For the statistical models that used perceived safety, we examined interactions with gender, education (high school or less, college, more than college), and race/ethnicity (non-Hispanic White, Other) using likelihood ratio tests. These models did not account for clustering. For the consistently statistically significant interactions (p < 0.10), we examined stratified models by the effect modifier. All analyses were conducted using SAS version 9.1.3 (Cary, NC).
Description of area and sample
Characteristics of the sample are provided in Table 1. Participants reported living in their neighborhood on average 20.2 years (median 18.0 years, interquartile range (IQR) 8.0-30.0). Using GIS, the mean Euclidean distance from the participant’s home to the nearest public transportation (e.g., bus line, commuter rail stop, or train stop) was 0.06 miles (median 0.04 miles, IQR 0.02-0.07). Participants reported more time spent in transport walking (median 4 hours/week, IQR 1.8-7.0) than either leisure walking (median 2.0 hours/week, IQR 0–5.0) or non-walking leisure activities (median 1.0 hours/week, IQR 0–4.0 hours/week).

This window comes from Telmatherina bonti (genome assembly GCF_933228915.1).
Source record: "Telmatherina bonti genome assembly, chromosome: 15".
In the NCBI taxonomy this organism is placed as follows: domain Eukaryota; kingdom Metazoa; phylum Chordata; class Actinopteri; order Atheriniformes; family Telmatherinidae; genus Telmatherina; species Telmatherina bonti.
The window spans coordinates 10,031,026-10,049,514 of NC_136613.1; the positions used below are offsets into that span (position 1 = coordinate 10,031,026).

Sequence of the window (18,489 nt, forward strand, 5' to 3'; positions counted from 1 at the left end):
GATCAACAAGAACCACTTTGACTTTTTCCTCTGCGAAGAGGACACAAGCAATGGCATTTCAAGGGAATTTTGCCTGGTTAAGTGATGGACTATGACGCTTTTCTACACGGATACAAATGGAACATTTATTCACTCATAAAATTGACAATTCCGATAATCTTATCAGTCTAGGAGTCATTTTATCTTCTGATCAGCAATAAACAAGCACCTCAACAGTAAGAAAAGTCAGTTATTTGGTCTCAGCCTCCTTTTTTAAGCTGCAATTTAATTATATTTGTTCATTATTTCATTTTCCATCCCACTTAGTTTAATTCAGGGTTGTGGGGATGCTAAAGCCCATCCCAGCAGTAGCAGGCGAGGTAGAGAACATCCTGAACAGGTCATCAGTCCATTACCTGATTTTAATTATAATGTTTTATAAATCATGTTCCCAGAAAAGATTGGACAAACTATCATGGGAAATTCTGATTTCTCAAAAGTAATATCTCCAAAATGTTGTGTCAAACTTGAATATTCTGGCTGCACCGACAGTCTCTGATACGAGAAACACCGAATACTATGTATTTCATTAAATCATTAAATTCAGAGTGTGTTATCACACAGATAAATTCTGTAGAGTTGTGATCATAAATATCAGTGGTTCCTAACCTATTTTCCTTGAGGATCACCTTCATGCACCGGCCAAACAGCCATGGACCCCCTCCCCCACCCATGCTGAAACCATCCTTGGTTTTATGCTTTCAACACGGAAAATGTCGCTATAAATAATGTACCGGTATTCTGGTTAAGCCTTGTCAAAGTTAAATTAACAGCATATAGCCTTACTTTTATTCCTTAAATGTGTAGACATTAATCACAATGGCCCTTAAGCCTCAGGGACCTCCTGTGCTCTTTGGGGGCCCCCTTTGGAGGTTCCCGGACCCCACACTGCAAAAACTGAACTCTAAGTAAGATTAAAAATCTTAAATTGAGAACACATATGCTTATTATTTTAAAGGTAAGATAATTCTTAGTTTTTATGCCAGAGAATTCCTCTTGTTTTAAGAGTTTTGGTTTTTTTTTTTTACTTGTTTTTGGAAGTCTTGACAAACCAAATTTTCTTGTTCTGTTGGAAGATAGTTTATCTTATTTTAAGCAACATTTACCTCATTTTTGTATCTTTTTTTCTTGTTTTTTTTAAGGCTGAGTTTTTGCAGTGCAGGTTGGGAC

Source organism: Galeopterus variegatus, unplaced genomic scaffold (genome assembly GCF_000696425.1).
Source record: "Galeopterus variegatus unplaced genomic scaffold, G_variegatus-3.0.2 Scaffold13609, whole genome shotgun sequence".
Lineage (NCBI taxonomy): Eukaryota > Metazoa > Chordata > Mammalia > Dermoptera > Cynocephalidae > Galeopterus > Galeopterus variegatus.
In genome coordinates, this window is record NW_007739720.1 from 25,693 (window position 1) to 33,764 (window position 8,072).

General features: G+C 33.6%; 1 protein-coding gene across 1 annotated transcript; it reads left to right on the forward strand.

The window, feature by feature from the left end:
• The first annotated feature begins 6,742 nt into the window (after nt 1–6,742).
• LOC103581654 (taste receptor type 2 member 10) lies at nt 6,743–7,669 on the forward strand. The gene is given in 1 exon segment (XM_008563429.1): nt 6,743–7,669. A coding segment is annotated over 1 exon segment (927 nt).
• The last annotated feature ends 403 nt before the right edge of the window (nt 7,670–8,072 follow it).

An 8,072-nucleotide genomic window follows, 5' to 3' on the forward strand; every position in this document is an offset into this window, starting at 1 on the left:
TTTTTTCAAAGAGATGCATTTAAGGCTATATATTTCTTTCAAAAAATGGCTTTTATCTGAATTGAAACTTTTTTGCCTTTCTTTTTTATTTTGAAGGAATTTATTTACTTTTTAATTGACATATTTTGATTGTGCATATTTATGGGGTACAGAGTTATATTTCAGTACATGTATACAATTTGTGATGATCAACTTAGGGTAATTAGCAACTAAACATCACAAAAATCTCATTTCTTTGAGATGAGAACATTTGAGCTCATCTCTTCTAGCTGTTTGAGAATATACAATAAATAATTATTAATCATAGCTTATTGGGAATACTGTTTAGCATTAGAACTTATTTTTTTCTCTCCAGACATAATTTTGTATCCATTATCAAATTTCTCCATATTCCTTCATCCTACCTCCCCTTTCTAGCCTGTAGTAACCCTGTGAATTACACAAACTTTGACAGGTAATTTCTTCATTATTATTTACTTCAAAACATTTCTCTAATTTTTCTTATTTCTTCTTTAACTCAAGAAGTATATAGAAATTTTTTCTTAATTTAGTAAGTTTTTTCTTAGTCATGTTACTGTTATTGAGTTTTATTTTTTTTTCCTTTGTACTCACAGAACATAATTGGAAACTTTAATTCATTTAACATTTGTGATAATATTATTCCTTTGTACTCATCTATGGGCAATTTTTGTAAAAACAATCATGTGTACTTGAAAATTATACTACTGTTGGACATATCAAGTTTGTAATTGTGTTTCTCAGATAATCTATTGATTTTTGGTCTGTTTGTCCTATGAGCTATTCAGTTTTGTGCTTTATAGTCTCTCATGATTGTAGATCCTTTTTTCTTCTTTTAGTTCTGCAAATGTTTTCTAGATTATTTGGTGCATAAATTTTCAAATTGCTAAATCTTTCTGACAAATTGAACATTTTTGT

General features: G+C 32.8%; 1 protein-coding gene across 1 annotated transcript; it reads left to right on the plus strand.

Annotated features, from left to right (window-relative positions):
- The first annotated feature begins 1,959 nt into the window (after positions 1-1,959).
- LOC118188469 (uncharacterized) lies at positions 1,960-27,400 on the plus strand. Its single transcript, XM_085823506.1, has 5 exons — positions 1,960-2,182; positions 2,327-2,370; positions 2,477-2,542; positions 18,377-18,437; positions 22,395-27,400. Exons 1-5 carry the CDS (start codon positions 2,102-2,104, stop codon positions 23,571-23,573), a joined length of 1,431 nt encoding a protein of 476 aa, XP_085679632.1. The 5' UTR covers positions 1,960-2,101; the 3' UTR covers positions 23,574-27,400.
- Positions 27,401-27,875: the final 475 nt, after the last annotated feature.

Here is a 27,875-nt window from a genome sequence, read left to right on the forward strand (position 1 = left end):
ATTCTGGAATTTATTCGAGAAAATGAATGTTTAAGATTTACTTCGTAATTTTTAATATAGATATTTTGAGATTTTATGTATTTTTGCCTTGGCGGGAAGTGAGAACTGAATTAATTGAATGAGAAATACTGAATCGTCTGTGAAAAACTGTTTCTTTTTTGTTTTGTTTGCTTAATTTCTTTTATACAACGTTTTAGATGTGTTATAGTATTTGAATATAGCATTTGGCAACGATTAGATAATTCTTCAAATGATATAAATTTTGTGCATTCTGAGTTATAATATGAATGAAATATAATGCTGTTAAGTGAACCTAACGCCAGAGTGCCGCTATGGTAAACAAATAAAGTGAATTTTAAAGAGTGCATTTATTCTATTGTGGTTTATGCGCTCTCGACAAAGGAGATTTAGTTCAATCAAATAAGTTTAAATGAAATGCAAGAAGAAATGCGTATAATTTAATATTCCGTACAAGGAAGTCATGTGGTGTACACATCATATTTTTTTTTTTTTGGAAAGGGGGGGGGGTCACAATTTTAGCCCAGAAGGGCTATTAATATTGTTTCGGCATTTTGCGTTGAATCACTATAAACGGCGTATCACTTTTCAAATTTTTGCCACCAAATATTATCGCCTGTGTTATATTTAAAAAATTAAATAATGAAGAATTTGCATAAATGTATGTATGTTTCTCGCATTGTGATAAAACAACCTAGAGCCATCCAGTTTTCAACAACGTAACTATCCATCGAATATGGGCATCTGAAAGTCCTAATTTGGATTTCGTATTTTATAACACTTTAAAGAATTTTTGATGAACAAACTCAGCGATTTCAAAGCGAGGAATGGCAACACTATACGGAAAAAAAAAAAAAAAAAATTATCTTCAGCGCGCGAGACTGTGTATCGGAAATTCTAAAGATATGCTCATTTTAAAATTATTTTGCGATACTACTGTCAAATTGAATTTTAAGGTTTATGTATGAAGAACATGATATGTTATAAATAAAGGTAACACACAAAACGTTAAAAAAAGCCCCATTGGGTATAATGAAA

Table 1. Descriptive Characteristics of the Study Population (n = 818): The Multi-ethnic Study of Atherosclerosis
Almost half of the participants reported their neighborhood to be safe from crime (level 3), with 34.0% reporting higher safety (level 1/2) and 18.7% reporting lower safety (level 4/5) (Table 1). Approximately half of participants reported that violence was not really a problem in their neighborhood, 49.6% reported that violence was a minor problem, and 13.9% reported that violence was a somewhat or very serious problem.